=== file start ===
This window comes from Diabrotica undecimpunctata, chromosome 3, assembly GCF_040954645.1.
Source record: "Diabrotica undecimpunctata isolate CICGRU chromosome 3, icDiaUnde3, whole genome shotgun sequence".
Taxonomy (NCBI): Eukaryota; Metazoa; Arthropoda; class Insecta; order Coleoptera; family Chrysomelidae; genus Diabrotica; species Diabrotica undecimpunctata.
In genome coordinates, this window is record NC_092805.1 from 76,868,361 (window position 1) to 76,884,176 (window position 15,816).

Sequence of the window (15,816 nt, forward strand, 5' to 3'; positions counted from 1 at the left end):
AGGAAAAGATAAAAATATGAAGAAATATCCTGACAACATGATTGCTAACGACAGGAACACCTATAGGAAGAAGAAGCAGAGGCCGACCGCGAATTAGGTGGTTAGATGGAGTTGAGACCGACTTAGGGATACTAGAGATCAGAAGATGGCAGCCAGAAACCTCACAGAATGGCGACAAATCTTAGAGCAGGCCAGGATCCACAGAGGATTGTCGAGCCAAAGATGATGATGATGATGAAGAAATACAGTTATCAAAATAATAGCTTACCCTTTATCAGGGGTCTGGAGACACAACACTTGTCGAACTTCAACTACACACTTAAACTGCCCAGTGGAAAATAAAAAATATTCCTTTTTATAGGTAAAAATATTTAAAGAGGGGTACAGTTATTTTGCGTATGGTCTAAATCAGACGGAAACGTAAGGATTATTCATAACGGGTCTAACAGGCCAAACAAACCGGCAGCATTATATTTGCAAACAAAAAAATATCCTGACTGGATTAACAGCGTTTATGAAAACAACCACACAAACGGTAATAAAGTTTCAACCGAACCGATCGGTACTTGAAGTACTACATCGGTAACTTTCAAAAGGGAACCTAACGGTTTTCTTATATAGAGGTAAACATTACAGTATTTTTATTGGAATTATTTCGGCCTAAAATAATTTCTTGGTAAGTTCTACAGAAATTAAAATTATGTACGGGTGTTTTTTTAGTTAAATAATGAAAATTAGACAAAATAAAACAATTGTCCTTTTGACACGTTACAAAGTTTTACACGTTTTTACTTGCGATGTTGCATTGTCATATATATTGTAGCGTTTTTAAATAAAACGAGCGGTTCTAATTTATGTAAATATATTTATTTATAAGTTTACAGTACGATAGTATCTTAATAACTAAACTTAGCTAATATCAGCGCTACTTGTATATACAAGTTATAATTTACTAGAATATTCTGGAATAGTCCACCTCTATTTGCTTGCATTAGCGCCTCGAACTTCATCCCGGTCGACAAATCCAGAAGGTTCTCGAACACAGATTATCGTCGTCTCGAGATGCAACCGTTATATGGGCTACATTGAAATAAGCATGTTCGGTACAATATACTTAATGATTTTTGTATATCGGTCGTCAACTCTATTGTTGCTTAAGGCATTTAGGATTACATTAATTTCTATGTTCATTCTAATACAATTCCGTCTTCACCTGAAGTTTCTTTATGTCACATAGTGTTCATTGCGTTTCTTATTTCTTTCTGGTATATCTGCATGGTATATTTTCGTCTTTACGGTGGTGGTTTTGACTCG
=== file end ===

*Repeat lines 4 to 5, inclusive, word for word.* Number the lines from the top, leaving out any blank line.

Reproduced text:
In genome coordinates, this window is record NC_092805.1 from 76,868,361 (window position 1) to 76,884,176 (window position 15,816).

Sequence of the window (15,816 nt, forward strand, 5' to 3'; positions counted from 1 at the left end):